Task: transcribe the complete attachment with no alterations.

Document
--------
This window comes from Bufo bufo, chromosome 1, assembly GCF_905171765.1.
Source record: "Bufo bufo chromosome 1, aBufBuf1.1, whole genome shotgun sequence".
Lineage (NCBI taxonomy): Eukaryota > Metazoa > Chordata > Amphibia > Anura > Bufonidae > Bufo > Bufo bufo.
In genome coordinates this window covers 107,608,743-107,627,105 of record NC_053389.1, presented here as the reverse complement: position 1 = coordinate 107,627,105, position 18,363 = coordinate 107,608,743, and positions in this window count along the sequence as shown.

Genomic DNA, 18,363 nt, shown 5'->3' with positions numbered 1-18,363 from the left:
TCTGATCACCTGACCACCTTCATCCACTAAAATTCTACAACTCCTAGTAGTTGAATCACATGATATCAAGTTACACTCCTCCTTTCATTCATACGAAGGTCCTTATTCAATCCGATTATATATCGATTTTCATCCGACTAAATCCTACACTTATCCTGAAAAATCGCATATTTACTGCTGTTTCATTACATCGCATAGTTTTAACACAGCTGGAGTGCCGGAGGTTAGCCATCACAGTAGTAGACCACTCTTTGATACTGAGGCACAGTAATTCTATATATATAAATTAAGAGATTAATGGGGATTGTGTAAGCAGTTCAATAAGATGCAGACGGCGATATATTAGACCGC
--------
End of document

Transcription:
This window comes from Bufo bufo, chromosome 1, assembly GCF_905171765.1.
Source record: "Bufo bufo chromosome 1, aBufBuf1.1, whole genome shotgun sequence".
Lineage (NCBI taxonomy): Eukaryota > Metazoa > Chordata > Amphibia > Anura > Bufonidae > Bufo > Bufo bufo.
In genome coordinates this window covers 107,608,743-107,627,105 of record NC_053389.1, presented here as the reverse complement: position 1 = coordinate 107,627,105, position 18,363 = coordinate 107,608,743, and positions in this window count along the sequence as shown.

Genomic DNA, 18,363 nt, shown 5'->3' with positions numbered 1-18,363 from the left:
TCTGATCACCTGACCACCTTCATCCACTAAAATTCTACAACTCCTAGTAGTTGAATCACATGATATCAAGTTACACTCCTCCTTTCATTCATACGAAGGTCCTTATTCAATCCGATTATATATCGATTTTCATCCGACTAAATCCTACACTTATCCTGAAAAATCGCATATTTACTGCTGTTTCATTACATCGCATAGTTTTAACACAGCTGGAGTGCCGGAGGTTAGCCATCACAGTAGTAGACCACTCTTTGATACTGAGGCACAGTAATTCTATATATATAAATTAAGAGATTAATGGGGATTGTGTAAGCAGTTCAATAAGATGCAGACGGCGATATATTAGACCGC